The more of these risk factors that you have, the more likely you are to develop gum disease
, but there is nothing to say that you actually will. If you have periodontitis then these risk factors are important in how the disease develops and how you will respond to treatment.
Factors influencing the disease can be divided into:
- Systemic factors- those related to the whole body.
- Local factors- those related to your teeth and mouth.
- How old you are. We all experience some attachment loss as we get older. When this occurs, it makes the teeth more difficult to clean and so older individuals are more prone to suffering from periodontitis.
- Your genes. I often hear patients say, “My parents lost most of their teeth due to gum disease,” or “My brother suffers from gum disease”. There is growing evidence to suggest that there maybe a genetic susceptibility to periodontitis, so if it is common in your family, you may be slightly more at risk.
- Smoking. Smoking has been identified as a major contributing factor in periodontal disease for some time. It has a role, not only in initially developing gum disease, but also in affecting the likely success of treatment and its ultimate prognosis.
Data from the Centres for Disease Control and Prevention found rather startlingly, that over 40% (20% higher than for non-smokers) of daily smokers over 65 were toothless.
It can take 11 years after a smoker has stopped smoking for their risk of gum disease to return to that of a non- smoker.
If you’re a smoker- your teeth falling out- can be added to a long line of fatal medical conditions you also find yourself at risk of, such as lung cancer and heart disease.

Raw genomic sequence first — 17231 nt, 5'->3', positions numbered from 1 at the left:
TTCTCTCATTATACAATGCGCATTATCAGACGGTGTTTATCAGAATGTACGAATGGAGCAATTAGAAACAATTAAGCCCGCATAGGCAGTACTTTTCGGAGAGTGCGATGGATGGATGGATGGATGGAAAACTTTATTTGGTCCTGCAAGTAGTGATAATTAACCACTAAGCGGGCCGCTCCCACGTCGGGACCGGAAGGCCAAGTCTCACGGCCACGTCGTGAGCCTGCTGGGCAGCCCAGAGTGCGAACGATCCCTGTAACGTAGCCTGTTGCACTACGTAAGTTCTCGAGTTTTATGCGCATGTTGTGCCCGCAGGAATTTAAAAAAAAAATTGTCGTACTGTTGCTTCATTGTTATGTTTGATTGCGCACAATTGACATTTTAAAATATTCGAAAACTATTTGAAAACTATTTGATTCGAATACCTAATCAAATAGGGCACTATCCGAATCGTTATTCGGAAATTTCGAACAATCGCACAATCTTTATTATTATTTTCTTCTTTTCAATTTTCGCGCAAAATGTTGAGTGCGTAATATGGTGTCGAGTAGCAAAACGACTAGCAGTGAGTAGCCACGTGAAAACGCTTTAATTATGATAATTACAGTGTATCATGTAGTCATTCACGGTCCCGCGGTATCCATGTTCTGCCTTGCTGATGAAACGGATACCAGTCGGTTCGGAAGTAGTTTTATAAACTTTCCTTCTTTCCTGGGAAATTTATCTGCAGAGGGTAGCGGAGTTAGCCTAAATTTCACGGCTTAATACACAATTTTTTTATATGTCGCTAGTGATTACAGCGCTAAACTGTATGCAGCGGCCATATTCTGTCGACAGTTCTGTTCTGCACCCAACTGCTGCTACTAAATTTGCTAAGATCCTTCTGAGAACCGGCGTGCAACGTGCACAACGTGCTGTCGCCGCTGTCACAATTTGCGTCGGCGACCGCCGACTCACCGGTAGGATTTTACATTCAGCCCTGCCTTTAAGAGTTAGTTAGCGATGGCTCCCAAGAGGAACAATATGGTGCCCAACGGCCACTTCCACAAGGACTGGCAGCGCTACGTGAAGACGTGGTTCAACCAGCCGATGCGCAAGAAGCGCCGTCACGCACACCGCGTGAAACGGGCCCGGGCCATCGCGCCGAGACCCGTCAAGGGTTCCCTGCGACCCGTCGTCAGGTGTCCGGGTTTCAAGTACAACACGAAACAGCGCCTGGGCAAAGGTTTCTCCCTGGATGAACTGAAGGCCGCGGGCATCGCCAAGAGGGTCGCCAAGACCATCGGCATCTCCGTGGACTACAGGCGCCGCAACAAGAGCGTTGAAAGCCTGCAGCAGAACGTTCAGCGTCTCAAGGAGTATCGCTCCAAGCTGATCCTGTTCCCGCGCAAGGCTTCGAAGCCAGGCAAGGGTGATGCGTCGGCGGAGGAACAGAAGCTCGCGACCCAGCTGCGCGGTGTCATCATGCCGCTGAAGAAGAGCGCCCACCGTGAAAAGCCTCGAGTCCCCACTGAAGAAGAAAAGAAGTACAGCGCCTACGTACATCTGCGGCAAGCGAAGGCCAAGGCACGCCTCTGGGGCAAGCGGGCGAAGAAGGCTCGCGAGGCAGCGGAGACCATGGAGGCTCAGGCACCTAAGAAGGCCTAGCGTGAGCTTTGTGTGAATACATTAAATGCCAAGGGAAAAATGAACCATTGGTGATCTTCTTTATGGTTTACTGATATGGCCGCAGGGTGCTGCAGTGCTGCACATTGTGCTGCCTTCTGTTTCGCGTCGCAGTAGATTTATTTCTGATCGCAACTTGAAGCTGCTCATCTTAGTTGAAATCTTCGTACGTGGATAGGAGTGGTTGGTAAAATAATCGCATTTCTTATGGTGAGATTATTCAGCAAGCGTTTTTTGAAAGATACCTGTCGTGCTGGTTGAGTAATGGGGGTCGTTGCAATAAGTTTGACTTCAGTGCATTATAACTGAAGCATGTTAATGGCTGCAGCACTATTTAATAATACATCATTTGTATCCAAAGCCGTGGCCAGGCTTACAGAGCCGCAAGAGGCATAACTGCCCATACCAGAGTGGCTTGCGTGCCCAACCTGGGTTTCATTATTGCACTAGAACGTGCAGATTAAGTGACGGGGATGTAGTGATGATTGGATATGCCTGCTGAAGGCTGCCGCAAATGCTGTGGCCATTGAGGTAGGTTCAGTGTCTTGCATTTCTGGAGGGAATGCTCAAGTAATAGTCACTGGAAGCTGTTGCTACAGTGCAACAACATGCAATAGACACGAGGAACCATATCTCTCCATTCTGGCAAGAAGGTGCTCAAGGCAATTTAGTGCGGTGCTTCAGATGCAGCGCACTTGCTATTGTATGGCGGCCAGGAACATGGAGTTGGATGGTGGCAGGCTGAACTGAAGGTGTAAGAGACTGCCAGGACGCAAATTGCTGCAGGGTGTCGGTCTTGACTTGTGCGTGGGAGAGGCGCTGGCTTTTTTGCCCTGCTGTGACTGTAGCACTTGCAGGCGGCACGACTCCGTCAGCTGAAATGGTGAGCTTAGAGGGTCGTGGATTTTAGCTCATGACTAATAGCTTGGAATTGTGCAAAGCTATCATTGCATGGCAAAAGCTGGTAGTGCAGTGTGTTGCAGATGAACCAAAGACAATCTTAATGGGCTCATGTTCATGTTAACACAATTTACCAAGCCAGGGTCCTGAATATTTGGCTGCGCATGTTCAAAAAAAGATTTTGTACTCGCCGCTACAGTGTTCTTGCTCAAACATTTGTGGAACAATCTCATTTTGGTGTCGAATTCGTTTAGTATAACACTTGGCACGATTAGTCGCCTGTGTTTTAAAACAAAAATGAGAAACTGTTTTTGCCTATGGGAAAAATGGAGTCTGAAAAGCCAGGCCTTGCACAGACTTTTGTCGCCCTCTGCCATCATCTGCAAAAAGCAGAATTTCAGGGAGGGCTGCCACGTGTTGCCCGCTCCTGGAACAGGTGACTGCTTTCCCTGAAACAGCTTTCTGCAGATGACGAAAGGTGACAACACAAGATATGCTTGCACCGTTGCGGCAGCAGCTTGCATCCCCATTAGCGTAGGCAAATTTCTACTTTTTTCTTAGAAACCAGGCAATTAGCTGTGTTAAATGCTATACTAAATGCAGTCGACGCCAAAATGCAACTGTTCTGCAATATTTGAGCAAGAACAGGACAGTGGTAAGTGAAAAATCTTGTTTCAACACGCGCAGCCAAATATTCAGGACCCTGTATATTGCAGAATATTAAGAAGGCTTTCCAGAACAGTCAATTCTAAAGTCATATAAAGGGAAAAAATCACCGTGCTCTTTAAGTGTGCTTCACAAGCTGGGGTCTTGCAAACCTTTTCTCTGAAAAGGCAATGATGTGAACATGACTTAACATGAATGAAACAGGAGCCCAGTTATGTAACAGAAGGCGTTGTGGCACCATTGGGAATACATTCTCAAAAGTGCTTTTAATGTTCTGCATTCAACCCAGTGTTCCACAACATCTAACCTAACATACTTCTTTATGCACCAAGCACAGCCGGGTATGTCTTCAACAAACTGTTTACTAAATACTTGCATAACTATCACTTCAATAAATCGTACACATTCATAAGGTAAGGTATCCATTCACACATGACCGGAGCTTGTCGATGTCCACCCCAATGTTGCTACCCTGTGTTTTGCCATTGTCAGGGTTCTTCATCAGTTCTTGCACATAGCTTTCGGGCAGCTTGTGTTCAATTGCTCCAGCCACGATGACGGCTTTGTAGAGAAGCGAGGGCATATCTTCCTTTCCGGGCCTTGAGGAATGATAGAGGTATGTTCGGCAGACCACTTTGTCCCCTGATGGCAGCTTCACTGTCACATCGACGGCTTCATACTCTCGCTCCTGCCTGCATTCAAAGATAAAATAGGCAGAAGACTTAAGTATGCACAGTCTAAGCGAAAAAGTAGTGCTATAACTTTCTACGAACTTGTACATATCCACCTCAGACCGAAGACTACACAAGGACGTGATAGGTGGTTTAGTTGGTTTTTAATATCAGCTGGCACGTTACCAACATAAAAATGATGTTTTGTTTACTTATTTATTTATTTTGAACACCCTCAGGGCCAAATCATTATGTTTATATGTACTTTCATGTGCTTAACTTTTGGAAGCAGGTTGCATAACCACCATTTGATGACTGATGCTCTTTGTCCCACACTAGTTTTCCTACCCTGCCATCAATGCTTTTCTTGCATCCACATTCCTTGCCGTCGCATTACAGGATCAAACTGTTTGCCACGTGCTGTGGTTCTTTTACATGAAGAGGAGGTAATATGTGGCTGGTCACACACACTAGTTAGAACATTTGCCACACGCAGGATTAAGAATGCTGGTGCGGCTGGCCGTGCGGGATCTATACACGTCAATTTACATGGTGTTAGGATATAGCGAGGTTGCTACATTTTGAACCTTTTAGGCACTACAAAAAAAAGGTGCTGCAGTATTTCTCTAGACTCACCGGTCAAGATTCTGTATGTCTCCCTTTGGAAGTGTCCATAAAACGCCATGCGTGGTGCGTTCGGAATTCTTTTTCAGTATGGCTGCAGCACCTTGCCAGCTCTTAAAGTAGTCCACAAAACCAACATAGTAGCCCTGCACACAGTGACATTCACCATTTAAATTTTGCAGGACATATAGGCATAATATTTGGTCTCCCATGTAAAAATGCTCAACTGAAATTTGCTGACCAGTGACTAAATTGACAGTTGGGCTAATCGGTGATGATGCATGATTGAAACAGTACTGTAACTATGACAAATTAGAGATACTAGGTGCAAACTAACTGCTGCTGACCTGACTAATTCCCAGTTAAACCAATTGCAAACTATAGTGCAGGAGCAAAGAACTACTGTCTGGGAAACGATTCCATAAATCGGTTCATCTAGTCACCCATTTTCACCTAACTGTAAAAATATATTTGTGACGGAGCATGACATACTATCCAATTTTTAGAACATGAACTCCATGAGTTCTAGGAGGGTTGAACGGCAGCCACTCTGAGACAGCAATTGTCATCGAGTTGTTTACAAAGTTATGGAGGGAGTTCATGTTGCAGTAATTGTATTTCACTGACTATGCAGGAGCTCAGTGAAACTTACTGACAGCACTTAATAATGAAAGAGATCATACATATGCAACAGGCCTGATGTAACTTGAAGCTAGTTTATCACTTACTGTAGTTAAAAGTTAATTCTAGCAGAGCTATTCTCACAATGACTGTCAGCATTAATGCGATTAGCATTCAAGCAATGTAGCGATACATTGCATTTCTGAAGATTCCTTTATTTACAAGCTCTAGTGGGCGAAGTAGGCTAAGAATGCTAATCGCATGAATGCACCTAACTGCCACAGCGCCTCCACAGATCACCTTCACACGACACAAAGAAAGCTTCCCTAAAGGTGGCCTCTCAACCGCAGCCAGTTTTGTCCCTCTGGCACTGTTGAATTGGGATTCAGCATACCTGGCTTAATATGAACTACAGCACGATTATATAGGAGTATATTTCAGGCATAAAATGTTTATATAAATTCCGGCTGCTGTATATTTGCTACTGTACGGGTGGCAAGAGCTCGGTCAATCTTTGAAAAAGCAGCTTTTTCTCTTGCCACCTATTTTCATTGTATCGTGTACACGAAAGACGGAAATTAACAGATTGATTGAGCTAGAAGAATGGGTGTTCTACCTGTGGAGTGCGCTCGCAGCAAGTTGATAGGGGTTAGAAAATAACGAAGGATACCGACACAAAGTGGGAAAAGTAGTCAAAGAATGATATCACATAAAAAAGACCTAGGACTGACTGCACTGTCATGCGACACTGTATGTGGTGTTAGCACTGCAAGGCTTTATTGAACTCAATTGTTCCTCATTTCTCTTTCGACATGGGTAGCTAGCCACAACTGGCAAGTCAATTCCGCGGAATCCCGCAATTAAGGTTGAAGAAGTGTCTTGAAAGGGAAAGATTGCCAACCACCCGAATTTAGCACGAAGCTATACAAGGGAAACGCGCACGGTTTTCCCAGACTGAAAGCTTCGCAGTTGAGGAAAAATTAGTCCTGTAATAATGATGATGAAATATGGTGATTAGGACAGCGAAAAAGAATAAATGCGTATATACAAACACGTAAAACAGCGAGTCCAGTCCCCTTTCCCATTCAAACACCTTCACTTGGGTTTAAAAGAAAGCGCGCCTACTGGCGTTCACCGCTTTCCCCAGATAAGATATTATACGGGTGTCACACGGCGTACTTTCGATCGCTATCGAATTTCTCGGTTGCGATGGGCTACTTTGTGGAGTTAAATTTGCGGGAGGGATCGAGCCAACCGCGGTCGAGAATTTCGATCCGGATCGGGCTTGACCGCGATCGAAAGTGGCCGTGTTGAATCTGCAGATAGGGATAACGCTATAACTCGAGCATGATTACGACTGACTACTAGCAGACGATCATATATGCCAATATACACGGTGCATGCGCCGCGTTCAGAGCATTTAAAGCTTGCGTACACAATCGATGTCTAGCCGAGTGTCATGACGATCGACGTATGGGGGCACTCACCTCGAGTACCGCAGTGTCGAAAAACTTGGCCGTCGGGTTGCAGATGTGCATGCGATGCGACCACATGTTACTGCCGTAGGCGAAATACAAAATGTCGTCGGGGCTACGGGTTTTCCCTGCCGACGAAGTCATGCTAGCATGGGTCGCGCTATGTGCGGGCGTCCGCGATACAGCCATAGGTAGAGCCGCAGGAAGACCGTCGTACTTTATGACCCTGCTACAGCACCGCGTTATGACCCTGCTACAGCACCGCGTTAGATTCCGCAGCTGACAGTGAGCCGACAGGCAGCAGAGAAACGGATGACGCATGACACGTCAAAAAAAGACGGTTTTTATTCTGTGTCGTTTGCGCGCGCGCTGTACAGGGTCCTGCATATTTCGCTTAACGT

Inflammation is your body’s way of fighting disease by allowing more blood to get to an area and promote healing.
Smoking affects this process: the addictive ingredient in smoking- nicotine- causes your blood vessels to constrict (get smaller) and so your body isn’t able to supply your gums with the normal amount of infection fighting cells. Therefore smoking is likely to cause increased bone and attachment loss around your teeth, and will delay healing. It is this process that makes dental implants much more likely to fail and why most surgeons will often refuse to place them in smokers.
Interestingly, gums in smokers, often look healthier than they actually are, due to reduced inflammation. As such, common symptoms of gum disease such as swelling, reddening and bleeding are often absent. But don’t let this fool you, everything is going on out of sight, which makes it even more dangerous and difficult to monitor.
If you stop smoking you may experience lots of bleeding from your gums
, this can occur because all your blood vessels are allowed to open up again. It is just a temporary thing, so stick with it- you are on your way to a healthier mouth and body.
- Diabetes. If you suffer from Type 1 or Type 2 diabetes you have a poorer prognosis for both the condition and the treatment of periodontal disease. The more poorly controlled your diabetes, the more well known the complications you present with - such as problems with your kidneys and eyes. Diabetes significantly affects your body’s ability to respond to infection and increases the time required for healing.
- Other significant medication conditions. Patients taking cytotoxic/ immunosuppressant drugs for the treatment of diseases such as cancer or HIV, often show more severe and aggressive periodontitis. The prognosis for the teeth and the response to treatment are both reduced. Other conditions affecting our body’s immune response including leukemias and neutropenias have similar outcomes. Patients with Downs Syndrome may also have increased gum disease.
Local factors include:
- Immune status, stress and nutrition. Anything that affects your body’s ability to fight off disease is a risk factor, not only for periodontitis but also any medical condition. A healthy body is much better at fighting disease- so diet, exercise, a good mental and emotional state will all help.
These include anything that causes plaque to build up more easily and make it more difficult to remove. This can be existing fillings, poor margins, caries, calculus, braces and partial dentures, teeth position and the way you bite together.
See- Plaque retentive factors
in periodontal assessment for a detailed discussion of the important features we record.